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Air bag fragments kill Volvo driver, prompting recall of more than 50,000 cars

Air bag fragments kill Volvo driver, prompting recall of more than 50,000 cars
Posted at 10:37 AM, Nov 09, 2020
and last updated 2020-11-09 13:46:26-05

DETROIT (AP) — Metal fragments from an exploding air bag inflator have killed the driver of an older model Volvo, touching off a U.S. recall of as many as 54,124 cars.

The inflators in this case were made by auto parts supplier ZF/TRW, but U.S. government documents show they perform similarly to deadly inflators made by Takata.

The recall covers Volvo S60 and S80 cars from 2001 through 2003 model years. Volvo said it will replace the driver’s air bag at no cost to customers.

The U.S. National Highway Traffic Safety Administration said Saturday that it’s reviewing data with Volvo about other vehicles with the inflators and will decide on further action.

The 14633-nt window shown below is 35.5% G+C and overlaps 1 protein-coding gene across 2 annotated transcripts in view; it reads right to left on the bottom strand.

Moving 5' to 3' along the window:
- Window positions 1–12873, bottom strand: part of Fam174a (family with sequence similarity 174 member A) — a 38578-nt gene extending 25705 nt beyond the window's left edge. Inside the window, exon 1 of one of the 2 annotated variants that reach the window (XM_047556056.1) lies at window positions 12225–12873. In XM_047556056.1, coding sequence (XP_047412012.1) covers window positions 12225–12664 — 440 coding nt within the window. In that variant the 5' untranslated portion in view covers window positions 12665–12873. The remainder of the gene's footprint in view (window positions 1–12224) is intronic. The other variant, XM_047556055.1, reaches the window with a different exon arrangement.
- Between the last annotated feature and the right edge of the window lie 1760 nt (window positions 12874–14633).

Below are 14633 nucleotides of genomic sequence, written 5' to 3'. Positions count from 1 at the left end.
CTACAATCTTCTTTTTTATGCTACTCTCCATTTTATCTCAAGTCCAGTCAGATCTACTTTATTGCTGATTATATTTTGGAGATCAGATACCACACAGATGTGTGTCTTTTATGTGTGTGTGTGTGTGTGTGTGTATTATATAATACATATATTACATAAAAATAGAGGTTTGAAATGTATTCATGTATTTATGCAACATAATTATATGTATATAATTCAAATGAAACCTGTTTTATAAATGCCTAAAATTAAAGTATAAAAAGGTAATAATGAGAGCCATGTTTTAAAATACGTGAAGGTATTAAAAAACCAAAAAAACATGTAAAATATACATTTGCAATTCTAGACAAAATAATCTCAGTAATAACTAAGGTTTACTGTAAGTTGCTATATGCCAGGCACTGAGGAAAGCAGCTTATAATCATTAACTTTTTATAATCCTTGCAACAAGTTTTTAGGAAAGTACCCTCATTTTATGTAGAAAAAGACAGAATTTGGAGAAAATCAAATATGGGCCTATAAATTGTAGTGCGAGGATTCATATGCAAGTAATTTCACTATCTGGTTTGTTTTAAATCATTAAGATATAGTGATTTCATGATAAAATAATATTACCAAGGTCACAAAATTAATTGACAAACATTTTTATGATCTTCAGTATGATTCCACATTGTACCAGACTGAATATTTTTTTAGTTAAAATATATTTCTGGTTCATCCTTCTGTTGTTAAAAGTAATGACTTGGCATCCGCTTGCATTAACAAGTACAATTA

ZF/TRW didn't immediately respond to messages left Saturday asking about whether the inflators were sold to other automakers.

The federal agency says the Volvo inflator rupture is the only known incident worldwide.

Japanese parts maker Takata used ammonium nitrate to create a small explosion to inflate air bags in a crash. But the chemical can deteriorate over time when exposed to moisture in the air. The explosion can blow apart a metal canister and hurl shrapnel into the passenger compartment.

At least 26 people have been killed worldwide by the inflators, including 17 in the United States.

The problem caused the largest series of auto recalls in U.S. history, with at least 63 million inflators recalled. As of September, more than 11.1 million had not been fixed, according to the U.S. government. About 100 million inflators have been recalled worldwide.

NHTSA said Saturday that the ZF/TRW inflators did not use ammonium nitrate to inflate the air bags.

Over the summer, Volvo recalled more than 2 million cars worldwide for another issue. That recall was about a steel wire that connected to the front seat belts.